Hull Damage

As a ship suffers hull damage, it loses key systems and personnel. This is depicted in the game by the loss of power points. You will remember that a ship begins the game with 8 power points. As it suffers damage, its total available power points drop, as follows.

 Damage Level Hull Points PP No damage 100% 8 Light damage 75% 7 Serious damage 50% 5 Critical damage 25% 2 Destroyed 0% 0

The following table helps one determine a ship’s damage level based on its size class and current hull points:

 Size Class None Light Serious Critical A 60-46 45-31 30-16 15-1 B 48-37 36-25 24-13 12-1 C 36-28 27-19 18-10 9-1 D 24-19 18-13 12-7 6-1 E 12-10 9-7 6-4 3-1 F 6-5 4 3 2-1

A ship reduced to 0 HP is destroyed and removed from the board during the next Phase Zero.

System Damage

When a system is damaged, its maximum factor is reduced by one step, i.e. from Factor III to Factor II, Factor II to Factor I or from Factor I to Off-Line.

Until a system is repaired, it cannot be energized above its current best factor. Thus, if weapons are at a best of Factor II, only 2 PP can be directed to them. Each turn during Phase Zero, a ship can attempt to repair a system by rolling 1d6. If the roll is a “6”, the system’s factor is increased by 1 step. Only one such system can be repaired at a time in Phase Zero.

Self-Destruct

When a ship self-destructs, it makes a final “attack” against all ships within 12 spaces. The total attack roll against each target (including friendly vessels) is 12d6. This is reduced by 1 dice per space between the self-destructing ship and the target.

Assembling a Fleet

To keep games fair, all ships are assigned a point value derived from its size and its other capabilities. To stage a game, decide on the point total for each fleet and then use those points to purchase ships.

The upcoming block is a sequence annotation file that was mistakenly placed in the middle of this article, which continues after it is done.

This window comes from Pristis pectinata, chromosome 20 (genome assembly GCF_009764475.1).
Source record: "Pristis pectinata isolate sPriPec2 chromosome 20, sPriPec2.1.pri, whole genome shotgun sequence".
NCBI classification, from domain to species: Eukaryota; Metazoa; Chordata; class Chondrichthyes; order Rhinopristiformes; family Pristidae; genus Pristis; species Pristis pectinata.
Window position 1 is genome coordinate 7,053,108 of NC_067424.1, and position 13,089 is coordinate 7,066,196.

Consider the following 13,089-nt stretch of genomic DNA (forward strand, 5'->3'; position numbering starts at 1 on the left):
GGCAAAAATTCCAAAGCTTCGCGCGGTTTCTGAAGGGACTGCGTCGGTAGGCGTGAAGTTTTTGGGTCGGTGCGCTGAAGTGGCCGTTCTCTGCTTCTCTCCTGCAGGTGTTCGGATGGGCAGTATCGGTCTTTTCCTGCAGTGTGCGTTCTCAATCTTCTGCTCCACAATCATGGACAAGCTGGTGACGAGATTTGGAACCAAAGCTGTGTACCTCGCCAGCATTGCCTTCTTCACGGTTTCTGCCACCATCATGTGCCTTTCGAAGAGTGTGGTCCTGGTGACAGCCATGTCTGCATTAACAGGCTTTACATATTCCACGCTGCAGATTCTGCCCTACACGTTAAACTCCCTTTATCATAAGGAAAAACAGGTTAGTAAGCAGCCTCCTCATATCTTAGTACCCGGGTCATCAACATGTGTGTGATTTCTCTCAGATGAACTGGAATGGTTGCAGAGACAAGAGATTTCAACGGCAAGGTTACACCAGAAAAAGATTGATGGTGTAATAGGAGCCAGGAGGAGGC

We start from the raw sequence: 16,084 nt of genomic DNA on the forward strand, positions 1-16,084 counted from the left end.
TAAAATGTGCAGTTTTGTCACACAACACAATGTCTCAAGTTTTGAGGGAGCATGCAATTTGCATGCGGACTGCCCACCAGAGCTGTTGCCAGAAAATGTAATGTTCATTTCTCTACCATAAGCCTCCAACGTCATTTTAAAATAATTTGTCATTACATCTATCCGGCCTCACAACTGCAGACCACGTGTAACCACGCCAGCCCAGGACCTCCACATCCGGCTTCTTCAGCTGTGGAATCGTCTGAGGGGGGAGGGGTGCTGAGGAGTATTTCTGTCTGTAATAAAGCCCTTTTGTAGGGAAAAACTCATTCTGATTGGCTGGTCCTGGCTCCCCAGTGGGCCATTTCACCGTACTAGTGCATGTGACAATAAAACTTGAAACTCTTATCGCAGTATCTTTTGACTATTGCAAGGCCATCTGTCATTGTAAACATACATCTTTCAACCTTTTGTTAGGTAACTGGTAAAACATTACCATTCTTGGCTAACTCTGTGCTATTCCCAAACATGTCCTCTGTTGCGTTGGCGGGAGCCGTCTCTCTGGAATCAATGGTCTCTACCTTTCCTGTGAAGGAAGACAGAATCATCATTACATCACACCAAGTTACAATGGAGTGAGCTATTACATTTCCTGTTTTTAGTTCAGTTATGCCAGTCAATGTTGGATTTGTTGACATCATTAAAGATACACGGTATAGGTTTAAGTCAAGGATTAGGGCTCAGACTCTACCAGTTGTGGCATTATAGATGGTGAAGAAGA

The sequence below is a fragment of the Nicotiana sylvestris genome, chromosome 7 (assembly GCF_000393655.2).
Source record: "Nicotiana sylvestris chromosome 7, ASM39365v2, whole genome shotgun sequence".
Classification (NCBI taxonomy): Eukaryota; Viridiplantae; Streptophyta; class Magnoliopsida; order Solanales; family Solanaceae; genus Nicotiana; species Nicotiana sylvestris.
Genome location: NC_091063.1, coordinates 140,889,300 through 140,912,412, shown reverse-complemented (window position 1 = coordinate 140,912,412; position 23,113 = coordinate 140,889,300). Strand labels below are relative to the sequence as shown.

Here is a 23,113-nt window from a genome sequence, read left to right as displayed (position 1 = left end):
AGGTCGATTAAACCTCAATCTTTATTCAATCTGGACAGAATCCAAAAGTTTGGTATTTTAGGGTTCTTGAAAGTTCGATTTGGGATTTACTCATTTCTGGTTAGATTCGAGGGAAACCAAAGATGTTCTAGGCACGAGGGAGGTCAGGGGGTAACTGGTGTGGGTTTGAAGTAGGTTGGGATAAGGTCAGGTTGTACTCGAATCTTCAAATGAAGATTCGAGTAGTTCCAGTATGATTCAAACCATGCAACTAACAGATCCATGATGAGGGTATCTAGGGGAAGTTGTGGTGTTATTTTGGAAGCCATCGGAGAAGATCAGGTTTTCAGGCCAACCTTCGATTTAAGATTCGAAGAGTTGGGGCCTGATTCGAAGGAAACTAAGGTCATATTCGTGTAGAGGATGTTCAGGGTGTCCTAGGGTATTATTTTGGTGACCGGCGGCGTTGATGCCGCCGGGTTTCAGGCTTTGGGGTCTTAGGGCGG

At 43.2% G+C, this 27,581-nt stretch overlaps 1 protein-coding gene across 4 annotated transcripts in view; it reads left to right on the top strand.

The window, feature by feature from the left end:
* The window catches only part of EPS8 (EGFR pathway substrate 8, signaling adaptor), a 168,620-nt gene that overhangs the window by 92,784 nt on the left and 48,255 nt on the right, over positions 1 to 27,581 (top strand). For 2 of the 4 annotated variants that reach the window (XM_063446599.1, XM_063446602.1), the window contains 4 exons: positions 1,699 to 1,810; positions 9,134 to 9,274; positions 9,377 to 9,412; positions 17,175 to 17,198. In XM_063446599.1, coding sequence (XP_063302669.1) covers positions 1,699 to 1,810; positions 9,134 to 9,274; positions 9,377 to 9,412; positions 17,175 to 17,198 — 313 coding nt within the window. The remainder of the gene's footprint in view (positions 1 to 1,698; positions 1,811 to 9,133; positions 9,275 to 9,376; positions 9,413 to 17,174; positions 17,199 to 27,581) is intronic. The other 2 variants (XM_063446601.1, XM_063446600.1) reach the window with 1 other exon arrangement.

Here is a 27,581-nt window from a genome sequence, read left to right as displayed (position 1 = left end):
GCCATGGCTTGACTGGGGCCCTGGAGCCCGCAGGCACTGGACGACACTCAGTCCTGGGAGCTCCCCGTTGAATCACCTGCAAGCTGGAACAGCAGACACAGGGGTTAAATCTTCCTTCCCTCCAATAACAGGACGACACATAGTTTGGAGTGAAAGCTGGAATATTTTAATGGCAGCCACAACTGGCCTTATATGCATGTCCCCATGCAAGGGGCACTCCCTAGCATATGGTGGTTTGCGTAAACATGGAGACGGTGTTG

PTS Size Max. Speed Force Fields Max. Damage 100 A Hyper 9-10 V 9d6 50 B Hyper 7-8 IV 5d6 25 C Hyper 5-6 III 4d6 10 D Hyper 3-4 II 3d6 5 E Hyper 1-2 I 2d6 0 F Sub-light – 1d6
 Special Weapons and Abilities PTS Aft Weapons 25 Invisibility Device 25 Torpedoes 25 Missiles 10

Example: A Size A ship that can travel at Hyper10, has Type V Force Fields, Type III weapons, torpedoes and aft weapons, is worth 100+100+100+50+25+25=400 points.

# My Trek IV

When the Klingons and Romulans get squirrelly, it’s time to send in the USS Enterprise, phasers a-blazing to send those jokers back across their respective neutral zones. To handle a situation like this in my Star Trek campaign, I needed some spaceship battle rules, and I wanted a set of rules that would be quick and easy. Since I write lots of games these days, I figured I might as well write them myself, with a little inspiration from Starfleet Battles and the Star Trek RPG I’m using for the campaign.

I might spread these rules out over a couple posts. They’re pretty concise rules, but they’re not “blog concise”. I’ve made these rules neutral in terms of the jargon so CBS/Paramount doesn’t sue me, but I think you can figure out what’s what.

Spaceship Battles

Spaceship Battles is a spaceship combat simulation game using a simple gridded mat, counters or miniatures to represent spaceships, a full set of dice, pencils and paper. There is theoretically no limit to how many players ca play the game, although play by more than 6 players would likely be difficult.

Spaceship Specifications